One of the mysteries of the English language finally explained.
A set of symbolic meanings attached to different flowers when they are given or arranged.
- ‘The language of flowers is a special way to communicate with people close to your heart.’
- ‘Floral displays, each one containing a hidden message of love or rejection, will be placed throughout the house so people can study the language of flowers.’
- ‘The language of flowers is still observed, though probably not consciously, by many brides as they make their choice of wedding bouquet.’
- ‘Did you know, that in the Victorian language of flowers, hydrangeas stood for boastfulness and heartlessness?’
- ‘If flowers can be used to say thank you, there is a language of flowers.’
- ‘Perhaps it is the language of flowers and people's associations with flowers that makes this a timeless subject matter.’
- ‘In the language of flowers, the narcissus stands for vanity and egoism.’
- ‘Choose plants from the Victorian language of flowers that exemplify traits of the person to whom the garden will be dedicated.’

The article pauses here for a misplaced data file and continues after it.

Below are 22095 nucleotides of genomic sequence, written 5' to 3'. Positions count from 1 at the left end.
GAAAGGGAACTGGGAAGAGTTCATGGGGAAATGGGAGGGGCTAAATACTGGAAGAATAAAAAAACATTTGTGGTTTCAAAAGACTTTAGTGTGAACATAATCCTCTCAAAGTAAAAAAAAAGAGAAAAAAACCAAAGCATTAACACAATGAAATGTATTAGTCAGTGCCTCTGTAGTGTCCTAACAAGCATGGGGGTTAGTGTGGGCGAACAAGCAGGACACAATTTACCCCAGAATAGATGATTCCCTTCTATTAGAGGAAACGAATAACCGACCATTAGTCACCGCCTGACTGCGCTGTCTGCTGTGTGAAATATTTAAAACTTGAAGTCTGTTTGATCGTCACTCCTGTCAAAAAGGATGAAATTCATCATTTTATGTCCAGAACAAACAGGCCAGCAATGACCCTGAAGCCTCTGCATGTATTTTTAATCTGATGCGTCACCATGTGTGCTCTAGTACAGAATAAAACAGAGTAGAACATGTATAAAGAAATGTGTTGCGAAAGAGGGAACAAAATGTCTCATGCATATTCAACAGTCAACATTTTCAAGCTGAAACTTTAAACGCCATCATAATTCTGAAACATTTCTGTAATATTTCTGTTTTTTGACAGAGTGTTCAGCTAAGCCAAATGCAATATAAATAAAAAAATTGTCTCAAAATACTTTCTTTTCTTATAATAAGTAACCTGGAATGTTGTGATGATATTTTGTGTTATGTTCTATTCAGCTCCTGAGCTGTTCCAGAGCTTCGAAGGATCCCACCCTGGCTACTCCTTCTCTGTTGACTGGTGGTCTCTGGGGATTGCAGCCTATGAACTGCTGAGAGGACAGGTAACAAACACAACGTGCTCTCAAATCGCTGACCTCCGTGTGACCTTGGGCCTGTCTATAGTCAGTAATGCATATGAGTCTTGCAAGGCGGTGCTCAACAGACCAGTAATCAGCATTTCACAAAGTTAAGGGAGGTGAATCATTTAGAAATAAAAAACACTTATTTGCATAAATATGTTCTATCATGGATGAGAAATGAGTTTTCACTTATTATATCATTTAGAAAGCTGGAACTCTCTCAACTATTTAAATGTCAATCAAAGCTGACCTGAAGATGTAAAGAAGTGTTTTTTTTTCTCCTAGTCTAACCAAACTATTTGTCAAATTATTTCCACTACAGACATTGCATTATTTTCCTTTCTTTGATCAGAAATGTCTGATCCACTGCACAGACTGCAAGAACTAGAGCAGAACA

- ‘While the language of flowers and foliage is a dead language today, the dictionaries for this language still exist and inspire the more romantic, or devious, among us.’
- ‘Unlike the prudish Victorians, Lady Mary adopted the Middle Eastern language of flowers to express decidedly carnal desires.’
- ‘Flowers have a wonderful language all their own, and web sites abound to provide anyone with Internet access a list of this language of flowers.’
- ‘The language of flowers is a language of love, endearment, and respect.’
- ‘According to the ancient language of flowers, the Lily represents purity.’
- ‘The language of flowers is a beautiful one.’
- ‘Here are but a few of the meanings from the language of flowers and herbs.’
- ‘What more can there possibly be than to sit under a jackfruit tree while an angular ancient with a mysterious Marxist past teaches you to say ‘my heart is like the lotus’ in the language of flowers?’
- ‘Appropriately, in the Victorian language of flowers, the iris signified ‘message’ or ‘messenger’.’
- ‘There is little evidence that Victorian lovers used the language of flowers for secret communications.’
- ‘The artist writes that she had been thinking about the notion of ‘the language of flowers, so dear to poets,’ and she was happy to rely on her own poet friends to translate her paintings' subtle messages.’
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